Historian David Bebbington famously defines evangelicalism as Biblicist, crucicentrist, conversionist, and activist. But to limit our understanding of evangelicalism to its fondness for the Bible, focus on the cross, call to conversion, and impulse to reform church and society is to miss an essential experiential commitment and a key demographic fact.
The experiential dimension we may call immediatism. This is the expectation that each of us can come to the throne of God and expect him to meet us, guide us, and sometimes move us to tears. It is a radically democratizing vision of the faith, with little patience for sacramental rituals, gestures, or artifacts, and even less for a priestly class who mediate God’s presence and intentions to pew-sitters.
The “heart” side of evangelical immediatism typically starts with a sudden, strongly felt conversion, whether reserved, in the style of the solemn march forward at a Billy Graham crusade, or expressive and communal, in the style of a charismatic altar call. It is then nourished week by week in worship services that (no matter how liturgically conservative and buttoned-down) work hard to draw the believer into a warm sense of God’s powerful presence. Here believers raise their hands, close their eyes, and sing “praise and worship” songs with simple Jesus-and-me lyrics and affecting melodies, harmonies, and rhythms.
This is the immediatist quality of Bebbington’s “conversionism” and “crucicentrism”—it is how evangelicals approach conversion and cross. And it is quintessentially American. While it has now spread the world over, this style owes everything to the rich history of revivalism, played out in the pine groves, back roads, and inner cities of the United States–see Robert Duvall’s The Apostle for a pitch-perfect rendition.
Evangelical immediatism is a matter of the mind as well as the heart. Intellectually, it manifests as a straight-line, common-sense approach to revelation: every believer of even ordinary intelligence can know what God thinks and intends for their life by simply opening the Bible and reading what’s there—no elaborate interpretive constructions or highly educated leaders needed—“God said it, I believe it, that settles it.”
This is the immediatist quality of Bebbington’s “Biblicism”—it is how evangelicals approach the Bible. And it too is quintessentially American. It arose from the meeting of conservative Protestant faith and common-sense epistemology in the 18th and 19th centuries, and it hardened into fundamentalist forms in the pitched 20th century battle against evolutionary science and liberal modernist theological trends.
And here we reach the demographic truth that Bebbington’s quadrilateral misses:
The growing edge of evangelical culture-imitation, in its crusade to bring hearts, minds, and hands directly into God’s presence, has been, at least since the 1930s, youth culture.Billy Graham’s Youth For Christ-inspired evangelistic crusades, Calvary/Maranatha’s hippie songs and concerts, and indeed the whole massive explosion of the charismatic movement in the second half of the last century – all of these were jet-propelled by the youth movements of their day.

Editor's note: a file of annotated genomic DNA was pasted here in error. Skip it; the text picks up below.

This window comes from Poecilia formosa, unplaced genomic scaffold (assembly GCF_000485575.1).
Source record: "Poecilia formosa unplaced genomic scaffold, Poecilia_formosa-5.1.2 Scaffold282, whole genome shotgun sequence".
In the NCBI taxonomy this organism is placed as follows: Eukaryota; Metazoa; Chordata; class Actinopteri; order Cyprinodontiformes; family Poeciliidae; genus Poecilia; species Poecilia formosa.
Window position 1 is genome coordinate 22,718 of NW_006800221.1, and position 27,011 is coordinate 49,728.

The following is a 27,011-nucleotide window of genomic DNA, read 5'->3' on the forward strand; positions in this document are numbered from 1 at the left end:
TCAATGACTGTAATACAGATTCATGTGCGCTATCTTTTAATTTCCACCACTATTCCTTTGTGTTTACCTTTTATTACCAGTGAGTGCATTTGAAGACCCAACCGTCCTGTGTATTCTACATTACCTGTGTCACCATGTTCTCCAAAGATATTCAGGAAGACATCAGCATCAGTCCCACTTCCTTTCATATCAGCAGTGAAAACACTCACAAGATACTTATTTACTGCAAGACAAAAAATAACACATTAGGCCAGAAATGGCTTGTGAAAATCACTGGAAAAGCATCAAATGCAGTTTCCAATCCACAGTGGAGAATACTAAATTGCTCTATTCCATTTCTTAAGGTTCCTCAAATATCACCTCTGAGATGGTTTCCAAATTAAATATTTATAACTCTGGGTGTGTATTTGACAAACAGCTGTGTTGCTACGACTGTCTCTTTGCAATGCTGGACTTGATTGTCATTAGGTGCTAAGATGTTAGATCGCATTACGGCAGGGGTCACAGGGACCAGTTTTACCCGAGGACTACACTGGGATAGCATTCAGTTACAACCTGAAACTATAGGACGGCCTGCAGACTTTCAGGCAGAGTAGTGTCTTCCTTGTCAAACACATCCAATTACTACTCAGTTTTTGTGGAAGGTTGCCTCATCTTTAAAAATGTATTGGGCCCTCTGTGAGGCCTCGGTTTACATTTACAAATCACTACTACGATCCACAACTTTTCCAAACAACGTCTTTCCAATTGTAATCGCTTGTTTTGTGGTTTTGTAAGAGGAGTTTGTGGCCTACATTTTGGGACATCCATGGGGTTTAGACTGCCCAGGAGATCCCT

What do this fundamental immediatism and this youth-driven quality mean for the future of evangelicalism? First, they very likely mean that whatever touches the hearts and minds of the generation rising right now – the adolescents of today – that will shape evangelical worship, ecclesiology, and doctrine for years to come.
An optimist could point to the dynamism and renewal that emerged from past youth movements, or to the laudable and faithful concern of many young evangelicals today for justice, creation care, and other historical blind spots of the movement.
A pessimist, however, would say that this is very bad news indeed. They could point to sociologist Christian Smith’s famous diagnosis of evangelical youth as mired in “moralistic therapeutic deism”: the theologically vapid belief in a kindly grandfather God who lavishes blessings and requires no accountability—this we might call immediatism gone, at last, to seed. Far from nourishing themselves in the rich mediated forms of our own Christian heritage—liturgical, organizational, doctrinal, spiritual—young evangelicals seem poised to remake God and faith to serve their own immediate needs.
However, future-telling is a notoriously risky business. And despite signs of decline, young people are beginning to find in traditional religious forms the authentic, immediate presence and power of God that they seek.* In his 2002 book The Younger Evangelicals, the late Robert Webber argued that a new “ancient-future church” is emerging, and it is emerging in the ranks of the young. I can only say, May it be so. In fact, I believe that only such a recovery can secure the future health and faithfulness of the movement we call evangelical.
*I described this movement in “The Future Lies in the Past,” Christianity Today, Feb. 8, 2008 and have sought to contribute to it in Patron Saints for Postmoderns (InterVarsity Press, 2009) and Medieval Wisdom for Modern Christians: (Brazos, forthcoming in early 2016), as well as on my blog, gratefultothedead.wordpess.com.